I am a secret geek.
Full disclosure: I do not own a pocket saver. My computer skills are elementary. I have never played Dungeons & Dragons.
Despite this, I have also never qualified to sit at the cool girls' table. And now, here in the midst of my life review, I've decided that it's time to come clean and acknowledge the long-suppressed denizen of libraries and old cemeteries, collector of obscure facts, obsessive reader, lover of solitude. The one who preferred dolls to dodgeball, who didn't smoke in high school, who was good at Latin and memorized too much poetry.
I have been a duck in a chicken coop for so long that I hardly remember how to quack. But I have reached the point where quacking is no longer optional. I just wish I hadn't taken so long to get here.
Maybe it's the work of a lifetime. Maybe that's what we're all doing, making our way back to the person we were before people started telling us who we were supposed to be. And when was that, exactly—the unforgiving moment when self-consciousness trumped self-acceptance?
It might have been the first time someone narrowed their eyes at me in disapproval, or looked disparagingly at my shoes or giggled when I raised my hand in class too often.
Maybe it was fourth grade in the posh suburb to which we had just moved and where I, the new girl, was marked the first day as different. Other. Not from here.
In my old school, I was not a geek. I was just a 9-year-old girl who read a lot and wrote stories and made secret bowers in the flowering bushes next to our front porch. No one had told me that I was weird or fanciful or that I had too much imagination for my own good. No one had automatically rejected me because my plaid skirt didn't come from the Old Colony Shop and my sweater was a hand-me-down. All I knew that first day of school was that something was wrong, and that something was me, and if I were to survive in this place, I had better go undercover. Fast.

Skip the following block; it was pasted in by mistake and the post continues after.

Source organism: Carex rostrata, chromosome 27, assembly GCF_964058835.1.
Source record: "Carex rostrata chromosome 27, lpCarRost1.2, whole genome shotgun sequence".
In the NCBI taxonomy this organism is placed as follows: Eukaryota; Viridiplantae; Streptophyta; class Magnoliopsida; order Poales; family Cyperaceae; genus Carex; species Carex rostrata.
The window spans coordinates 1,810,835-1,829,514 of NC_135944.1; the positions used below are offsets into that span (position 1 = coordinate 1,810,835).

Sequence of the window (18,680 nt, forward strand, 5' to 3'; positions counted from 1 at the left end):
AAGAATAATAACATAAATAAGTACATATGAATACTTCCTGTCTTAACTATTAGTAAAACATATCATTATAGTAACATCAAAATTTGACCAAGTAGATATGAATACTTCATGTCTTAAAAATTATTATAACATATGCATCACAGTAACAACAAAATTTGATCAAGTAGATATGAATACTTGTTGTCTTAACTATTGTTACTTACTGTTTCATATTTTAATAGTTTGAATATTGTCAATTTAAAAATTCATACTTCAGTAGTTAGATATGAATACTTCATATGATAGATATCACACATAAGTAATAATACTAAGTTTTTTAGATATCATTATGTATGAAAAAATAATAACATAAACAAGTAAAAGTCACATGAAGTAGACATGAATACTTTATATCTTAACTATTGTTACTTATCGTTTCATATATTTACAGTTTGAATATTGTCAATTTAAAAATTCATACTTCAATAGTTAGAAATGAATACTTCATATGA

So I began to disguise my geekiness, to mask it with layers of protective coloration. I lobbied my parents for the right clothes from the right stores and gave the library a wide berth. I stopped raising my hand. I laughed at the cute boys' jokes, funny or not. I gave up dolls.
It was the beginning of a long, complicated masquerade in which "to thine own self be true" sounded like a recipe for social suicide. When fellow geeks approached me, I felt bound to reject them. But the cool girls left me cold. I shuttled uneasily between two worlds, never quite at home in either one.
Then one day I woke up and realized that all the shuttling was exhausting and unnecessary. I wasn't fooling anyone. The people who matter to me had embraced my inner geek long ago.
It's never too late to become what you might have been, wrote George Eliot, a 19th-century geek who lived her own complicated masquerade until she gave up on public opinion and emerged as a major voice in English literature.
I wonder, though, if it is possible to spare the next generation this tortuous path. I watch my grandson, age 4, who is still immune to failure. He plays baseball all day every day, swinging and missing with bright persistence, cheering the one time out of 10 that he connects. No one has told him yet that it's taking too long, or that he should be better at it, or that he doesn't have the right cap. No one has sighed or narrowed their eyes or given up. I pray that by the time they do, he is already so firmly convinced of his value, so sure of his place in the world, that he will simply shrug and keep on swinging.